As flex spaces, are you making movies or music?

A new analogy for the upcoming fork in the road for flex space distribution strategies.

I’m always looking for new ways to explore the challenges and opportunities within the flex workspace industry. 

These searches often lead me deep into other sectors, exploring their fundamentals and analyses around leading businesses within them. Often I hope to find new analogies or ways to quickly frame or explain some of the upcoming changes and/or decisions that I believe will need to be made by flex workspace leaders.

Over the last 50 or 60 newsletters, it’s become clear that there’s a defining fork coming up in the road for flex spaces regarding their distribution and discovery strategies. 

In today’s post, I hope to share a new analogy that may help you, as flex workspace operators, start a discussion about distribution strategies you want to explore, or in short, figure out if you’re making movies or music.

To date, we’ve seen analogies comparing flexible workspace and the hospitality industry and heard comparisons with the flight and travel industries. Flex workspaces have also been compared to restaurantscoffee shops, and even a 4-trillion-dollar dumpster fire

Recently I read (and re-read, and re-read again) a recent article by Ben Thompson that explores the differences between Spotify’s and Netflix’s underlying business models, even if they were considered to be ‘similar’ multimedia aggregators. This comparison led me to think about how people find and leverage space from another angle, through another analogy if you will.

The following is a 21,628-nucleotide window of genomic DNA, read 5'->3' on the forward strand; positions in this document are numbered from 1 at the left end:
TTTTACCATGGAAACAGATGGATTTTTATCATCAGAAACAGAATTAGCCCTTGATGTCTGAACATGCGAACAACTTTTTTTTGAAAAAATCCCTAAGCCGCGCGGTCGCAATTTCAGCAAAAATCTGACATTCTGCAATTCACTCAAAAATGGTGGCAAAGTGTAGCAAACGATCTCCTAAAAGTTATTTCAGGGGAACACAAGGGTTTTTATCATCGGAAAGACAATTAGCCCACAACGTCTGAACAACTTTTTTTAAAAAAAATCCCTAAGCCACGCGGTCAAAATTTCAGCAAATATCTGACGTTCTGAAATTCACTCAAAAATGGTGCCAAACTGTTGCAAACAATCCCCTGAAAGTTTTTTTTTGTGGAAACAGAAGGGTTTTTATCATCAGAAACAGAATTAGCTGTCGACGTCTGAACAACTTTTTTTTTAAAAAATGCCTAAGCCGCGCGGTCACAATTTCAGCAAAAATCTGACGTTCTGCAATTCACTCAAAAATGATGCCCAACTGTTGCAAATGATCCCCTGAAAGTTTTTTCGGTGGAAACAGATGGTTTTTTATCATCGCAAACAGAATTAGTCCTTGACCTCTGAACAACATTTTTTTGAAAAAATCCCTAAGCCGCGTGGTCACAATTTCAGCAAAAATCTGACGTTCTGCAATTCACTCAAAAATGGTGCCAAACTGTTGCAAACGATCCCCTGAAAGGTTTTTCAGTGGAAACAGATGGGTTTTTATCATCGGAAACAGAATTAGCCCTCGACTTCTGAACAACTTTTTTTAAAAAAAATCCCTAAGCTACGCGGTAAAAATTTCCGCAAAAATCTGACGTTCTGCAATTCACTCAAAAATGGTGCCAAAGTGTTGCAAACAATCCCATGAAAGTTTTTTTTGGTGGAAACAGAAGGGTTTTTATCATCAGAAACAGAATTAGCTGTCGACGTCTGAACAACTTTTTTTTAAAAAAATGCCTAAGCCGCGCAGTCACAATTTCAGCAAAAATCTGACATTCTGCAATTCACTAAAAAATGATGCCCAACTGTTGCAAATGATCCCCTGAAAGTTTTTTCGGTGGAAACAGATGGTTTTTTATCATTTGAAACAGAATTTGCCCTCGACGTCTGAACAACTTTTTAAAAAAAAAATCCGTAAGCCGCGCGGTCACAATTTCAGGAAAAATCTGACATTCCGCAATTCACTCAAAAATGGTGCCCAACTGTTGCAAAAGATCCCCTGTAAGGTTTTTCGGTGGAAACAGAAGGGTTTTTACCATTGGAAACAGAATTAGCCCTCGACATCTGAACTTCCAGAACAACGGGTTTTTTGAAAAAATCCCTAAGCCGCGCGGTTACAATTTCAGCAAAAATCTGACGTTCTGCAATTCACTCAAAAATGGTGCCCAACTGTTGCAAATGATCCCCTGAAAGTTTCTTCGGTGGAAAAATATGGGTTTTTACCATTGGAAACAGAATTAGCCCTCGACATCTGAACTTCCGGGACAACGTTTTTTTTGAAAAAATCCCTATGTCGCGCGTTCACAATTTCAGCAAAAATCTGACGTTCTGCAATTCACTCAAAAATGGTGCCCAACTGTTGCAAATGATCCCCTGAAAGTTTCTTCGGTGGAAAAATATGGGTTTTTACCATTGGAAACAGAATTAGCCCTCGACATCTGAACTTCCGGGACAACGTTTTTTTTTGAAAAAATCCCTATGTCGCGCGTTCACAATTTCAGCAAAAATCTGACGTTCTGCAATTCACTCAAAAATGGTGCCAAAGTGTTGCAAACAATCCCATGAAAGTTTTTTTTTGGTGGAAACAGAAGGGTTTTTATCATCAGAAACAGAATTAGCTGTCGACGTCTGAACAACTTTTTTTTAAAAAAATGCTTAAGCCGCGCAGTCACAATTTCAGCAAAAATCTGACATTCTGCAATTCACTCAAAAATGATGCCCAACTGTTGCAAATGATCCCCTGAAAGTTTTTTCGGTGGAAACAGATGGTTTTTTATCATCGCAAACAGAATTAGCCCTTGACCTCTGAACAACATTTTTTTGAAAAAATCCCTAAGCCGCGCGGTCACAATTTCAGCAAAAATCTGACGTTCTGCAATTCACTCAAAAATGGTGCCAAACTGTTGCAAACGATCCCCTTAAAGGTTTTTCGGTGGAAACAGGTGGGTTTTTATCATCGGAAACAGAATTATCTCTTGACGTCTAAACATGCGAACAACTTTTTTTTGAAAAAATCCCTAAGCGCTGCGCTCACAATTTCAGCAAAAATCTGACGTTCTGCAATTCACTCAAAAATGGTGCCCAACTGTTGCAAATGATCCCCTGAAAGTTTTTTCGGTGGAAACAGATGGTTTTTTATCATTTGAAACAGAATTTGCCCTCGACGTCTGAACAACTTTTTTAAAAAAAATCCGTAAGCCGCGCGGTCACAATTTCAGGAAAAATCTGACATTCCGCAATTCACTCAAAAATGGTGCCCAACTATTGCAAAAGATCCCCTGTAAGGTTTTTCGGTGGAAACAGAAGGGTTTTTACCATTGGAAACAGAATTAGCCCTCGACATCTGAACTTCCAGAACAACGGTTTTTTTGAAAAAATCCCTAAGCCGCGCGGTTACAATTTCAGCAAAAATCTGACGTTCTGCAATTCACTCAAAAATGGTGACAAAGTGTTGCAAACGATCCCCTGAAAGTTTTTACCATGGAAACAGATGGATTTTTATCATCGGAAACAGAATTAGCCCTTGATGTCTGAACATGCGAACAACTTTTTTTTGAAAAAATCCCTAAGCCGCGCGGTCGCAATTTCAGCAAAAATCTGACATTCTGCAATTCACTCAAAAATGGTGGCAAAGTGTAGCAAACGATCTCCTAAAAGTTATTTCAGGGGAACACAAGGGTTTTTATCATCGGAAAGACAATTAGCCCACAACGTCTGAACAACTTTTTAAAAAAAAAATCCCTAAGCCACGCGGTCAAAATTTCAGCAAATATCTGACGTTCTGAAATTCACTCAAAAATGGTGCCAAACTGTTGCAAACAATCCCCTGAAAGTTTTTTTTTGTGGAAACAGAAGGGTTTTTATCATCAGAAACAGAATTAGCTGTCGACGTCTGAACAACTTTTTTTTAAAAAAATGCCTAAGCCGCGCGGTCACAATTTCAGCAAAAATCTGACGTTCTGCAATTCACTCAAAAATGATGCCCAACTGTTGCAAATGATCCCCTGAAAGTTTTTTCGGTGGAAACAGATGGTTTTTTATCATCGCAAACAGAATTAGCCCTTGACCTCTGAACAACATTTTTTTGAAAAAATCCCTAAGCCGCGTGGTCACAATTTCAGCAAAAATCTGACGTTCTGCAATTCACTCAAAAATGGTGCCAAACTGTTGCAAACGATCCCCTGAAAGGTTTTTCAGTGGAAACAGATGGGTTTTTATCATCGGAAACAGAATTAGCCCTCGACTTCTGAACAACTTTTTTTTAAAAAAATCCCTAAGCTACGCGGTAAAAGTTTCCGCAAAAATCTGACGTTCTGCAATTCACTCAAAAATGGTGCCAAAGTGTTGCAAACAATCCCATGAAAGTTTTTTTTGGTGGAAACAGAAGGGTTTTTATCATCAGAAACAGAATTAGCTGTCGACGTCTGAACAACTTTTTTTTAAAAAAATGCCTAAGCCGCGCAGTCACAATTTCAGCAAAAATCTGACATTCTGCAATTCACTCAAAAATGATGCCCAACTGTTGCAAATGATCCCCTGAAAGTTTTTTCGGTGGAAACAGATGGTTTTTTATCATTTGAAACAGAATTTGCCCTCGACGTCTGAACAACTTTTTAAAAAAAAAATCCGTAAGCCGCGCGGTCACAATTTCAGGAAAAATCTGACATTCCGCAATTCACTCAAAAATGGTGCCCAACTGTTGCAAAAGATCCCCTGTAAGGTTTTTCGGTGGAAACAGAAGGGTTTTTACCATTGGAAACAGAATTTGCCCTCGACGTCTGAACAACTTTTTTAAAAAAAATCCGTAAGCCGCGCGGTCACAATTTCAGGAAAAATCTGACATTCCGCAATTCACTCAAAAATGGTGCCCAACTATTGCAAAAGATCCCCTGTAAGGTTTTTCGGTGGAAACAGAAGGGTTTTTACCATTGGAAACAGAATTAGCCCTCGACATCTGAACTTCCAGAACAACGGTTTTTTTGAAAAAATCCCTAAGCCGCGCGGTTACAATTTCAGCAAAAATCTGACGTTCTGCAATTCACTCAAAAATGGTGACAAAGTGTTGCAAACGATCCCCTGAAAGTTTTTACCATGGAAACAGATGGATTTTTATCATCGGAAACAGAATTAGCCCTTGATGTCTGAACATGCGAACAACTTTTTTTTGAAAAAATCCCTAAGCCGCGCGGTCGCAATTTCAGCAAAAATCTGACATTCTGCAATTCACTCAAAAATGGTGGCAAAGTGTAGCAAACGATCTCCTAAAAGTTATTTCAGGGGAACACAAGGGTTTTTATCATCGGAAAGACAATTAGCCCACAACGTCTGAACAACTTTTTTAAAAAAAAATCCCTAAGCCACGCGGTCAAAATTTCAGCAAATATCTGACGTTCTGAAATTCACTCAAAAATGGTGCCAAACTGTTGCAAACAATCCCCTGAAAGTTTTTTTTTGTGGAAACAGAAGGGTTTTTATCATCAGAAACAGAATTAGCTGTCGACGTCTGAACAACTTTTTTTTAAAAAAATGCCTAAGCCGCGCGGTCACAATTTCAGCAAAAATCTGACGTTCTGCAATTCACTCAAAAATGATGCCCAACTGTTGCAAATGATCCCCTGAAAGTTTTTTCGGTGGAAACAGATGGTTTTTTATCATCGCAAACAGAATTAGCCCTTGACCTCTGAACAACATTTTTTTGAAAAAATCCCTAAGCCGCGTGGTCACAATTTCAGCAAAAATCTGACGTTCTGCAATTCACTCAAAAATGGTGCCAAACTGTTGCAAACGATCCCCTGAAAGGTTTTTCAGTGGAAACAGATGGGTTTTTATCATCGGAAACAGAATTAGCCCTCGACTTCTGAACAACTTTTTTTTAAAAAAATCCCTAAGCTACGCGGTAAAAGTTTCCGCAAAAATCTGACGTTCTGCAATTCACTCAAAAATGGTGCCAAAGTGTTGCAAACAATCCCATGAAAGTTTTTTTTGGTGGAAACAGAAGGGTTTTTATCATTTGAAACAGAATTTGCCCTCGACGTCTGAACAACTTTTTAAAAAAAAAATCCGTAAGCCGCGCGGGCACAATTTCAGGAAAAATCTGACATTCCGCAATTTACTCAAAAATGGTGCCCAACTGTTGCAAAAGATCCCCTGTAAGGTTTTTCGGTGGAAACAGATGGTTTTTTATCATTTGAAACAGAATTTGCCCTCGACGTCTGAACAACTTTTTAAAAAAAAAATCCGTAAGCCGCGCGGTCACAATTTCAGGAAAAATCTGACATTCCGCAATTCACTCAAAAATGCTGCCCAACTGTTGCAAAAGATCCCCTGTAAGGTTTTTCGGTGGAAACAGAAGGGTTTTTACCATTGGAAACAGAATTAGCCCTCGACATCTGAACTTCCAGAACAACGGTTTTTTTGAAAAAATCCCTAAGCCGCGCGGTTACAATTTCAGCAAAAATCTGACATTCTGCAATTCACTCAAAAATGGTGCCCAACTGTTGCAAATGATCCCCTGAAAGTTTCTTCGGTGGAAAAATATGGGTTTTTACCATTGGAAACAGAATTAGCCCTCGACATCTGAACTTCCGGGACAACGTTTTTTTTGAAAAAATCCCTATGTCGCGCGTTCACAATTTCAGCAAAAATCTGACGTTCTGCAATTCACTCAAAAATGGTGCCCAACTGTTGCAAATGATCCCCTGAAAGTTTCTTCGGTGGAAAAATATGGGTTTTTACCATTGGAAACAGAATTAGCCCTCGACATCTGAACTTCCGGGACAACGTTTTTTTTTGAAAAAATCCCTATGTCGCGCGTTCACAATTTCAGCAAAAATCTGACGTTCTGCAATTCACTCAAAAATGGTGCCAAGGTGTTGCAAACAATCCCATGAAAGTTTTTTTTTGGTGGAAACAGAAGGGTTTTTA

What caught my attention is the relationships between these two platforms and the content (or supply) they distribute to their user base.

I’ll get to why this circles back to flex workspace in a moment, but a quick summary and comparison.

Whilst both companies are lumped together as “aggregators of content”, what makes these platforms (and the industries they serve) so very different is how creators’ content is licensed and paid for.

🎬 Netflix almost always (according to the analysis) pays a lump sum for the often-exclusive right to distribute specific content.

🎼 Spotify pays a per-play fee to the record labels/artists each time the song or album is played.

But in exploring this difference Ben notes that for Spotify, and the music industry:

...the bits (streamed music) are available to anyone for roughly the same price: that is why not just Spotify and Apple, but also YouTube, Amazon, Tidal, Deezer, etc. all have roughly the same catalog for roughly the same price. Streaming music isn’t free, but it is an infinitely available non-exclusive commodity.

Drawing that out “on the back of a napkin”, it’d look a little something like so:

And that got me thinking… are flex workspaces thinking about their offerings as music or movies?

When it comes to the distribution and discovery of your flex offerings, do you lean towards granting “exclusive” access to your inventory to a specific aggregator, or two, or three?